Songs never become classics if they aren’t played live.
If I had all this great new stuff in my back pocket and didn’t pull it out, it would be criminal. If we don’t do that, what are we? They’ve seen us play “American Girl” a hundred times. Golden oldies are great and it’s lots of fun, but it adds up to nothing if you’re not doing something new. I didn’t mind doing that on the 30th anniversary tour. I looked at it like, “OK, we’ll give ’em all the hits.” But I don’t feel that way now. It’s wonderful to have that kind of admiration and loyalty from the fans, but it’s also my job to keep the boat afloat and to keep exploring. If I’m going to keep myself engaged in this, it’s what I’ve got to do. There’s nothing wrong in being a “touring act.” But if you’re going to play the same material the rest of your life, it becomes a grim prospect. I’ve seen bands our age that gave up trying to create things. Maybe their heart’s really somewhere else and they’re working under a brand name so they can feed the babies. There’s nothing to be ashamed of in that. But it’s a lot more fun if you’re still creating and getting better. We’re all pretty well off. We don’t have to work if we don’t want. But we do want.
Man In The Middle
Mike Campbell, the lead guitarist and cofounder of the Heartbreakers, loved playing in a more blues-based style on Mojo. But he’s aware that the B-word comes with baggage. “If you put a blues label on it, people think you’re doing a Buddy Guy record or something, and it may scare them off,” says Campbell. “It doesn’t mean you’re playing ‘Stormy Monday’ or a hackneyed, regurgitated, 12-bar, trying-to-be-B.B. King thing. That’s not us. But we’ve injected some of that source into our music.” And not for the first time. “‘Breakdown’ and ‘Refugee’ have bluesy guitar lines and a bluesy feeling here and there,” he says. “But we never really explored it in depth. Anyways, the songs are as much rock as they are blues.”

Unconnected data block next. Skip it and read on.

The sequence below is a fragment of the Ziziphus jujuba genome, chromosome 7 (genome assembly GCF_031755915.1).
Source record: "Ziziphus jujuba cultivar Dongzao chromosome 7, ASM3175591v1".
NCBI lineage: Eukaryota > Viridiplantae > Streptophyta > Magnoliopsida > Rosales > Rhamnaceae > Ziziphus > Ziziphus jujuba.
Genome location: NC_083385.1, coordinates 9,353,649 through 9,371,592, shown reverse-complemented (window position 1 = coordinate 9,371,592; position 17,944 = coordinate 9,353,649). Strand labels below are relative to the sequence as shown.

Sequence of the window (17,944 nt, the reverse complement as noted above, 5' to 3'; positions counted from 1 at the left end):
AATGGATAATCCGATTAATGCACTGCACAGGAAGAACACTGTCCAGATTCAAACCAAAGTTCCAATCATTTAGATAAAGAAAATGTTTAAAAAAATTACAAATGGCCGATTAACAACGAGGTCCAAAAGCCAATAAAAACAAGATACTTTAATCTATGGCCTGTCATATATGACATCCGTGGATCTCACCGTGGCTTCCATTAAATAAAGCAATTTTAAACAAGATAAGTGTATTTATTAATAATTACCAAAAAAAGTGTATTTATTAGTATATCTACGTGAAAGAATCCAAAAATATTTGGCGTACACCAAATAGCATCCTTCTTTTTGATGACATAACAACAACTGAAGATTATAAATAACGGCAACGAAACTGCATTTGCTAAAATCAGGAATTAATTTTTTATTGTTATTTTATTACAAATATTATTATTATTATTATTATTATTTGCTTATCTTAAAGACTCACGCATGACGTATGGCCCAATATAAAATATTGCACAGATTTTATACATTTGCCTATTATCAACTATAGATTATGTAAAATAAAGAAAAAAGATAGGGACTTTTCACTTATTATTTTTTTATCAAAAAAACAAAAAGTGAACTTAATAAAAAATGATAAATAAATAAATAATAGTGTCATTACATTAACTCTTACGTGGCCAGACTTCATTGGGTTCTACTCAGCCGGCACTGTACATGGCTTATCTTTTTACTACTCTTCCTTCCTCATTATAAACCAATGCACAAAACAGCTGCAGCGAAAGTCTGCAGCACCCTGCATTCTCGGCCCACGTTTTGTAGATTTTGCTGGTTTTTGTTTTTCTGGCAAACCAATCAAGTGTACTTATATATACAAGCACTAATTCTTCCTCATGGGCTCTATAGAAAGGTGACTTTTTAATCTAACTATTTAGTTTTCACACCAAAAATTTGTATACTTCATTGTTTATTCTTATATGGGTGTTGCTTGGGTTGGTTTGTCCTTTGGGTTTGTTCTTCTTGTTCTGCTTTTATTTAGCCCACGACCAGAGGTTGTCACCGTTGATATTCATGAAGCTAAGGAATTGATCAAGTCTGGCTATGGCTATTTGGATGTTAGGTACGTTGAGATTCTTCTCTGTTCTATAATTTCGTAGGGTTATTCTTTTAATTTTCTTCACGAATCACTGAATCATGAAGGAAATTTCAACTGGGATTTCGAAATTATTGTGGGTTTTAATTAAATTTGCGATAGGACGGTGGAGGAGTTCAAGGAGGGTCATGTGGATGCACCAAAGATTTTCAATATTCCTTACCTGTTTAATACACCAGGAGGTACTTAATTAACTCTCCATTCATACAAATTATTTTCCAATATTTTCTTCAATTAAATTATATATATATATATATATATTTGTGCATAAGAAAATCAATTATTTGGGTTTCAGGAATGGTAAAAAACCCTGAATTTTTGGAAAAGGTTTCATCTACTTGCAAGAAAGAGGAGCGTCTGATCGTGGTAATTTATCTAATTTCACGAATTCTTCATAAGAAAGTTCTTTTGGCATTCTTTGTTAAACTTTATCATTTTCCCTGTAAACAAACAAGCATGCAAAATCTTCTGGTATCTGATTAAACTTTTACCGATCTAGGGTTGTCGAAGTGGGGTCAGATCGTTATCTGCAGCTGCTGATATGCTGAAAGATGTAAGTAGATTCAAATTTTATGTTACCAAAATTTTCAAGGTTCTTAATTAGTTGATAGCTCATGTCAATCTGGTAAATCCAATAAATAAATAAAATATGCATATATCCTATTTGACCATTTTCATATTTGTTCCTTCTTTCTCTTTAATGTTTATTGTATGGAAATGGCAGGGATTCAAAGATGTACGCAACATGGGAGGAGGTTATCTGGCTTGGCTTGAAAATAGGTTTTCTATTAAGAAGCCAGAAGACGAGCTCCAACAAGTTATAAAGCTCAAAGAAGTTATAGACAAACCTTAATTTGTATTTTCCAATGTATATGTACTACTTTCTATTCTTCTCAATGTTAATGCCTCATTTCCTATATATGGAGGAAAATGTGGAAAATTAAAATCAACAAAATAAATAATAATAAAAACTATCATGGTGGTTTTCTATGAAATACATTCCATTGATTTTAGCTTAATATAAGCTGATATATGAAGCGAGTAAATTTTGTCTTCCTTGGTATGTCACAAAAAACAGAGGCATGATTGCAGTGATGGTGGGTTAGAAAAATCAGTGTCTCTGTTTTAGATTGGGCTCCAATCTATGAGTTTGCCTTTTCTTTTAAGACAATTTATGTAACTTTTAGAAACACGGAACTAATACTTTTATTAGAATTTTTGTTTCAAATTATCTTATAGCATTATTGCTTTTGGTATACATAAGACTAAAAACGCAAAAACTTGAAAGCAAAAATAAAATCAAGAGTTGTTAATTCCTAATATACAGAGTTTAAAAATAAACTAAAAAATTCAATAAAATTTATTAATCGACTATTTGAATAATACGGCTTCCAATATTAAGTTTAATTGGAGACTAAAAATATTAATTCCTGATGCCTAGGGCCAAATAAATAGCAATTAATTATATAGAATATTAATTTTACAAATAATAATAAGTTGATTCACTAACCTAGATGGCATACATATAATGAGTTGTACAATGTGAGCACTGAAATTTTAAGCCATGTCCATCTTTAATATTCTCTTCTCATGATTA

The change in the band’s sound relied on simultaneously restricting and opening up Campbell’s guitar playing. The restriction came in the form of the gear involved. For the first time in its career, the band switched from Vox to Fender amps, which Petty believes made a major difference. More importantly, Petty asked Campbell to stick to one guitar (with rare exceptions, like the pedal steel that pops up on lone ballad “No Reason to Cry”) and switch up his trademark sound. “This album may alienate some people who are used to the jingle-jangle, Rickenbacker, anthem-type songs, which we’ve done quite a few of and we may do in the future,” he says. “But the approach on this album basically grew from the ’59 Les Paul sunburst guitar, which, because of the sound of it, lends itself to a bluesier type of music.”
His modesty and tasteful dedication to serving the song have always made Campbell perhaps the only lead guitarist in history who consciously avoids playing long solos. “There’s more solos and guitar licks on this record than probably in our whole catalog put together,” says Campbell. “In ‘Good Enough,’ we got to the end of the take, and I did a couple or three or four rounds and thought ‘OK, that’s been a bit long.” I looked up to Tom to see if he wanted to end the tune, and he’s looking down getting into it, so I figured I’d just keep going, and that pushed me to carry it into an even higher level. Finally, after a few more rounds, I looked up and he said “OK, you can end now.’ There was a lot of thinking on the floor.”
The Last DJ
Bob Dylan may have stopped doing his Theme Time Radio Hour on satellite radio last year, but Tom Petty’s five-year-old Sirius XM show, Buried Treasure, is still going strong. “Well, I started before he did,” Petty says of his fellow Traveling Wilbury. “It’s turned into a very real part of my life. I really do put the shows together and sequence it myself. And I don’t play anything I haven’t bought. I think that’s a good rule of thumb.” The show has given Petty something he was missing for a long time — a good excuse to simply enjoy listening to music he loves. “All of us, as we get older, get more responsibilities, families,” he says. “There’s less time to sit down and really take in music. But I can close the door and say ‘Whoops, working on the radio show!'” And he is bolstered by the feedback he gets from listeners who discover new sounds through the show. “I love when young people write me who had never heard Chuck Berry or something,” he says. “And to know that a highlight or some people’s week is tuning into a radio show — I love that idea. It’s a nice tradition that should be carried on. I hope I get to do it forever.”